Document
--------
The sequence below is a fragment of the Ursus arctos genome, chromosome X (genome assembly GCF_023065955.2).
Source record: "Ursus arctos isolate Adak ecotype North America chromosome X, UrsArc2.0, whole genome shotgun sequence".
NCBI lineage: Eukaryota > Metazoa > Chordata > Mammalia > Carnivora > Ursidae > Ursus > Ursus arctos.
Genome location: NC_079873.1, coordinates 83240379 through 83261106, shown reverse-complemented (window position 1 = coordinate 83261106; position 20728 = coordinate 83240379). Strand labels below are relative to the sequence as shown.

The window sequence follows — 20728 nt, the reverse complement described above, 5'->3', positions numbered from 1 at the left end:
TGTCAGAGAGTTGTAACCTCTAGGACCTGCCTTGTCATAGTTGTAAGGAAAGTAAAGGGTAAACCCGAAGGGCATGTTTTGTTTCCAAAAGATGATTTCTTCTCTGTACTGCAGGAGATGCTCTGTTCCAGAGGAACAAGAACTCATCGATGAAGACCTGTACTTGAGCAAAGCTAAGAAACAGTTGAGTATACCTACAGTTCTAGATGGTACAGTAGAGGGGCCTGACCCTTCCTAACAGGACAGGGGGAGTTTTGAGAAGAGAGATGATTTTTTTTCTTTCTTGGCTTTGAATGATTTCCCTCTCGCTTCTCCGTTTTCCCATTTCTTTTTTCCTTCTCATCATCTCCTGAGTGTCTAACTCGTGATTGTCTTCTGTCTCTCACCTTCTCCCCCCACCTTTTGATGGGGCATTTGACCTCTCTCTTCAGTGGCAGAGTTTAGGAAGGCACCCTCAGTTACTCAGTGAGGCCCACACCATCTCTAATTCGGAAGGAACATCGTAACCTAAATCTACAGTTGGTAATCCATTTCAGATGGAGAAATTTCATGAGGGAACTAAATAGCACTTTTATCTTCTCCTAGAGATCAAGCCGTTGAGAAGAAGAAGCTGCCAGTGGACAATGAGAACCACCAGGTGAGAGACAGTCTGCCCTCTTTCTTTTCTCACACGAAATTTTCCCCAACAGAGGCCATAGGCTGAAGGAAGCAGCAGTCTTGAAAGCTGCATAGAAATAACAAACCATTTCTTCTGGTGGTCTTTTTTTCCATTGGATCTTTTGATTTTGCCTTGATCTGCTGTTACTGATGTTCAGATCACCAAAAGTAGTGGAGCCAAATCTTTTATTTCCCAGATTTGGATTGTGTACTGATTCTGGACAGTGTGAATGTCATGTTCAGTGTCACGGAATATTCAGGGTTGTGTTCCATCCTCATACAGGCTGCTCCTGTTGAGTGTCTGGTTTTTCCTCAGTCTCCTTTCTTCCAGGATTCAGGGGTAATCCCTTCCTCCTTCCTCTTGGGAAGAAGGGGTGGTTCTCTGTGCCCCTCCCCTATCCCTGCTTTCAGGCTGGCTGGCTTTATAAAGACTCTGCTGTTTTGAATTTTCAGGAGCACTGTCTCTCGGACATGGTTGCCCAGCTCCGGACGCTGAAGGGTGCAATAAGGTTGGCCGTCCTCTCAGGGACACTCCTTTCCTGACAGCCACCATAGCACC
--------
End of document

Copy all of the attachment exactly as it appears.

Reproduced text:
The sequence below is a fragment of the Ursus arctos genome, chromosome X (genome assembly GCF_023065955.2).
Source record: "Ursus arctos isolate Adak ecotype North America chromosome X, UrsArc2.0, whole genome shotgun sequence".
NCBI lineage: Eukaryota > Metazoa > Chordata > Mammalia > Carnivora > Ursidae > Ursus > Ursus arctos.
Genome location: NC_079873.1, coordinates 83240379 through 83261106, shown reverse-complemented (window position 1 = coordinate 83261106; position 20728 = coordinate 83240379). Strand labels below are relative to the sequence as shown.

The window sequence follows — 20728 nt, the reverse complement described above, 5'->3', positions numbered from 1 at the left end:
TGTCAGAGAGTTGTAACCTCTAGGACCTGCCTTGTCATAGTTGTAAGGAAAGTAAAGGGTAAACCCGAAGGGCATGTTTTGTTTCCAAAAGATGATTTCTTCTCTGTACTGCAGGAGATGCTCTGTTCCAGAGGAACAAGAACTCATCGATGAAGACCTGTACTTGAGCAAAGCTAAGAAACAGTTGAGTATACCTACAGTTCTAGATGGTACAGTAGAGGGGCCTGACCCTTCCTAACAGGACAGGGGGAGTTTTGAGAAGAGAGATGATTTTTTTTCTTTCTTGGCTTTGAATGATTTCCCTCTCGCTTCTCCGTTTTCCCATTTCTTTTTTCCTTCTCATCATCTCCTGAGTGTCTAACTCGTGATTGTCTTCTGTCTCTCACCTTCTCCCCCCACCTTTTGATGGGGCATTTGACCTCTCTCTTCAGTGGCAGAGTTTAGGAAGGCACCCTCAGTTACTCAGTGAGGCCCACACCATCTCTAATTCGGAAGGAACATCGTAACCTAAATCTACAGTTGGTAATCCATTTCAGATGGAGAAATTTCATGAGGGAACTAAATAGCACTTTTATCTTCTCCTAGAGATCAAGCCGTTGAGAAGAAGAAGCTGCCAGTGGACAATGAGAACCACCAGGTGAGAGACAGTCTGCCCTCTTTCTTTTCTCACACGAAATTTTCCCCAACAGAGGCCATAGGCTGAAGGAAGCAGCAGTCTTGAAAGCTGCATAGAAATAACAAACCATTTCTTCTGGTGGTCTTTTTTTCCATTGGATCTTTTGATTTTGCCTTGATCTGCTGTTACTGATGTTCAGATCACCAAAAGTAGTGGAGCCAAATCTTTTATTTCCCAGATTTGGATTGTGTACTGATTCTGGACAGTGTGAATGTCATGTTCAGTGTCACGGAATATTCAGGGTTGTGTTCCATCCTCATACAGGCTGCTCCTGTTGAGTGTCTGGTTTTTCCTCAGTCTCCTTTCTTCCAGGATTCAGGGGTAATCCCTTCCTCCTTCCTCTTGGGAAGAAGGGGTGGTTCTCTGTGCCCCTCCCCTATCCCTGCTTTCAGGCTGGCTGGCTTTATAAAGACTCTGCTGTTTTGAATTTTCAGGAGCACTGTCTCTCGGACATGGTTGCCCAGCTCCGGACGCTGAAGGGTGCAATAAGGTTGGCCGTCCTCTCAGGGACACTCCTTTCCTGACAGCCACCATAGCACC